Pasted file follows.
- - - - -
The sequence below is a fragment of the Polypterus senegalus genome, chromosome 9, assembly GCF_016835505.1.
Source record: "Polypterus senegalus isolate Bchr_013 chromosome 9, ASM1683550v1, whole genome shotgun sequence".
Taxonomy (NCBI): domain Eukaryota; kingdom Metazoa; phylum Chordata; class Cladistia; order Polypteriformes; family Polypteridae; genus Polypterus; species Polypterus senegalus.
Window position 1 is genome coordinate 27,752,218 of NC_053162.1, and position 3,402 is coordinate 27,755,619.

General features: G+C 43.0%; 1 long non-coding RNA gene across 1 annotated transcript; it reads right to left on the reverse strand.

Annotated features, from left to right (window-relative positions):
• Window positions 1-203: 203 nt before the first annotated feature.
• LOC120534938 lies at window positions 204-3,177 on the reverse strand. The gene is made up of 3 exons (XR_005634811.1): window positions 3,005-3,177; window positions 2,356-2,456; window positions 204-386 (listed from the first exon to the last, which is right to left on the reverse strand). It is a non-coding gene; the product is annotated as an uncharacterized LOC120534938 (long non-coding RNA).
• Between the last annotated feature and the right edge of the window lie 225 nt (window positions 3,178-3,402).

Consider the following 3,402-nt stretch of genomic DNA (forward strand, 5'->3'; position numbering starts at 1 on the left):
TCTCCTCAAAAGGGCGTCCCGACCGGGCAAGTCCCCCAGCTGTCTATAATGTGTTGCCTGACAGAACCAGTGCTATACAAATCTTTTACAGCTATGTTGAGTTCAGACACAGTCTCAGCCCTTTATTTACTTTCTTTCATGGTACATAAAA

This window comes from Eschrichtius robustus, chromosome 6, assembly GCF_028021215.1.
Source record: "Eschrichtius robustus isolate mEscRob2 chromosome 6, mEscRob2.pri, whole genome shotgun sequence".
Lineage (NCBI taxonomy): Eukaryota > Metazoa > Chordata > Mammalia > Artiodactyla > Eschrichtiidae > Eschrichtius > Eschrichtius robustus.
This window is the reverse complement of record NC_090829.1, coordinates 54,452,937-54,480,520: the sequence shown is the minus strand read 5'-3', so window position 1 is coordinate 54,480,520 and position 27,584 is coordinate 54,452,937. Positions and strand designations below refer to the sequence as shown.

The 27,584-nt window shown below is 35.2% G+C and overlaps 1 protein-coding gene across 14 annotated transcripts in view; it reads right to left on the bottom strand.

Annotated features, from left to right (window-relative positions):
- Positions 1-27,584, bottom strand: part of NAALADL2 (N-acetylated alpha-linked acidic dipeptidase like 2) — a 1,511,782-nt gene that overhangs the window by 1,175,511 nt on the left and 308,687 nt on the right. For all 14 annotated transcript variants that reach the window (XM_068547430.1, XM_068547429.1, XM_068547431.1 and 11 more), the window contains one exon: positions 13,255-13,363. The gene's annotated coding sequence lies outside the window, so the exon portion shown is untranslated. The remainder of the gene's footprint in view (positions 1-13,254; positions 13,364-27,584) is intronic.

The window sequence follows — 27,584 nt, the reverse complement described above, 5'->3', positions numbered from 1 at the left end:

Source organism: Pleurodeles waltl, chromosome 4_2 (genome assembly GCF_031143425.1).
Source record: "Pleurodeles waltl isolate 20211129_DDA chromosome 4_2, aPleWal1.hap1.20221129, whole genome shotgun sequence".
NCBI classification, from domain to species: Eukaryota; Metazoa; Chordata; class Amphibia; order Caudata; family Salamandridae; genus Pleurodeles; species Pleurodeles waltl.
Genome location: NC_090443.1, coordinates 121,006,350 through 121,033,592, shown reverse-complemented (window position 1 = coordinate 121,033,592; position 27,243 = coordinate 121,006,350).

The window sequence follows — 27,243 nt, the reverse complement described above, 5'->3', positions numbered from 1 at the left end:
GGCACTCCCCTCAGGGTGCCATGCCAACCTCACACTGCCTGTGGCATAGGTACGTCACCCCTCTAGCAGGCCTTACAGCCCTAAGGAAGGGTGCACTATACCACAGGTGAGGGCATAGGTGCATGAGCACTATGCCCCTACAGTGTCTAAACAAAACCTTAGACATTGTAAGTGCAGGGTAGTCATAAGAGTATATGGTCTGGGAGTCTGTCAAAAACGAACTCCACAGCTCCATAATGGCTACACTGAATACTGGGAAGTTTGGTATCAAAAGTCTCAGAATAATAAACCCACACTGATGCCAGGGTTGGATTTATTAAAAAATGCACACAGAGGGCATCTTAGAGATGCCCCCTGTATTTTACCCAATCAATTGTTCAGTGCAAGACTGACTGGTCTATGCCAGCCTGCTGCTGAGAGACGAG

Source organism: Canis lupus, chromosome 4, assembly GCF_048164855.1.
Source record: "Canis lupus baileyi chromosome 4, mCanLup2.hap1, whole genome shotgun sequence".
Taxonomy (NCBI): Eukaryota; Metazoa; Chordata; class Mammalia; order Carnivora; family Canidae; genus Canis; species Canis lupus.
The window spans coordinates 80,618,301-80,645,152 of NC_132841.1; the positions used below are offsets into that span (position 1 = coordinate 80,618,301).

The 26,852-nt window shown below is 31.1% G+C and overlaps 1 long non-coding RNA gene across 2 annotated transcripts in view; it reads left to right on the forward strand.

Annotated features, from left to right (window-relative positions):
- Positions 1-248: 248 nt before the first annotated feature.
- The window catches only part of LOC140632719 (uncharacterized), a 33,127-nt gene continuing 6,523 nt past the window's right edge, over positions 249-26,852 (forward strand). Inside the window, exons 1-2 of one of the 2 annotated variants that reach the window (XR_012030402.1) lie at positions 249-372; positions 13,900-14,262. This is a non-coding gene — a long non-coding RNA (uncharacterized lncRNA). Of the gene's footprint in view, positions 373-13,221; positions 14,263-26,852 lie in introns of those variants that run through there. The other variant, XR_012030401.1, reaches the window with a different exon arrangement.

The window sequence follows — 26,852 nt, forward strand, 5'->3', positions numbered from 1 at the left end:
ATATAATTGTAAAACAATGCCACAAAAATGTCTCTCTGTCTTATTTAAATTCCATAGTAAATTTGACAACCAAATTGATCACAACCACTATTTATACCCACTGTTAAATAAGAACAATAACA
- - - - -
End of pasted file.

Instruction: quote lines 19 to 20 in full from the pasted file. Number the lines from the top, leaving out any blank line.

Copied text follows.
The window sequence follows — 27,584 nt, the reverse complement described above, 5'->3', positions numbered from 1 at the left end:

Source organism: Pleurodeles waltl, chromosome 4_2 (genome assembly GCF_031143425.1).